AMHERST — When he found out a former University of Massachusetts running back was going to be his position coach, freshman Lorenzo Woodley looked up Marcel Shipp’s college stats.
The 6,250 yards rushing and 58 career touchdowns got his attention.
“I read his stats and from his stats I can tell that he was a great running back,” Woodley said, his eyes widening just thinking about the numbers. “I don’t know how he did it.”
Those numbers and Shipp’s six-year NFL career with the Arizona Cardinals have the current Minutemen paying close attention to him.
“He’s one of the best guys to have as a coach because he’s played the position very well,” Woodley said. “When he teaches you something you know you have to listen. He’s done it at the college level and the NFL.”
Other than his shaved head, Shipp, 35, doesn’t look much different than he did during his playing days.
After his pro career ended, he participated in the NFL’s Minority Coaching Fellowship program, that helps aspiring coaches work with teams during the offseason and during minicamps. The experience convinced him that he wanted make coaching a career.
“It was great preparation. It was something that was much needed. I think I’m benefitting from it now,” Shipp said. “I coached in the UFL. I was leaning toward this.”
Shipp was recruited to UMass by former head coach Mike Hodges, but became a star in three years playing for Mark Whipple, who is now his boss.
“It was the perfect situation being back here with Coach Whipple. It’s fun. He’s so smart and knows so much about the game,” Shipp said. “I’m trying to take everything I can from him to be a better coach.”
Whipple said he could see the influence of playing alongside NFL career-rushing leader Emmitt Smith, Shipp’s Arizona Cardinal teammate.
“Marcel brings a lot of knowledge. He’s so respectful and smart,” Whipple said. “He learned a lot from Emmitt Smith. He’s taken it and applied it to his craft and the profession and he’s been really great.”
In its first recruiting class, the UMass coaching staff brought in older players to help at quarterback, receiver, tight end and offensive line. But the team only added true freshmen at running back, meaning returnees Woodley, Jamal Wison, Jordan Broadnax and Shadrach Abrokwah will likely carry the load.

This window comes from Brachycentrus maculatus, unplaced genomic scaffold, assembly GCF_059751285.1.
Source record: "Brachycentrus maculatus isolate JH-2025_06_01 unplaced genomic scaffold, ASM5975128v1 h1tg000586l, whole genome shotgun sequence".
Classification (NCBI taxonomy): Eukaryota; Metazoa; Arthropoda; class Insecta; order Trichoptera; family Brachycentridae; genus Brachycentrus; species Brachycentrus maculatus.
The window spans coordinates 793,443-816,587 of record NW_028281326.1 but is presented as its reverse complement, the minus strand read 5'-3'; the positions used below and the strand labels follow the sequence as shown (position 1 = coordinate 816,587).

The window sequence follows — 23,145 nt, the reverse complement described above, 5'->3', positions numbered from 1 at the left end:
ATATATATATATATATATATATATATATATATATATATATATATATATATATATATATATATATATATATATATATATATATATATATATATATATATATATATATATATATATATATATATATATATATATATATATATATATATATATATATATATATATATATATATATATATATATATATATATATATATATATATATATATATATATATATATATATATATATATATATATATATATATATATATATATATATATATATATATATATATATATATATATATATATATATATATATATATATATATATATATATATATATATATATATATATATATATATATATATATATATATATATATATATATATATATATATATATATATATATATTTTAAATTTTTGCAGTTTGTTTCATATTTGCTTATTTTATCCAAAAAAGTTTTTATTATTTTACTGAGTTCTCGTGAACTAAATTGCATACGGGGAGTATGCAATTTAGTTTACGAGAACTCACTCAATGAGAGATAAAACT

“I think they can get it done. They’re showing all the right signs,” Shipp said. “I’ve got a bunch of great guys that are hard workers. It’s a fulfilling thing for me. I love these guys. They all bring something to the table. They all push each other which is a good thing.”
Shipp said he hasn’t yet taught them his trademarked spin move.
“We’re not there yet,” Shipp said, laughing. “We’re working on it. It’s coming.”
ABOUT TO DEBUT — Broadnax, who sat out last year after knee surgery, is expected to return to practice at full-speed this week. He’s eager to make an impression on the new coaching staff.
“Six months of just sitting out was horrible,” Broadnax said. “Staying back, watching the games on television, knowing I couldn’t be a part of it, was one of the toughest things I’ve been through.”
He received a medical redshirt, so he’ll be a junior again next year. Given how bad last year was for the team, which finished 1-11, the chance to be part of a season that could be better had him optimistic.
“Initially when I got hurt, I was very emotionally down. My family always told me to keep my head up, that this might be a blessing in the disguise,” Broadnax said. “It gave me a year of just getting fired up and getting ready to get back in the field. I’m looking forward to getting out there and doing my thing.”
Broadnax has enjoyed working with Shipp, but has set a goal of breaking his coach’s single season rushing record of 2,542 yards.
“We’re best buddies almost. He’s my coach and I have much respect for him. The records he set, I have them hanging on my wall,” Broadnax said. “I want to break ’em. I can’t break maybe his career record but I can go after at least the season.”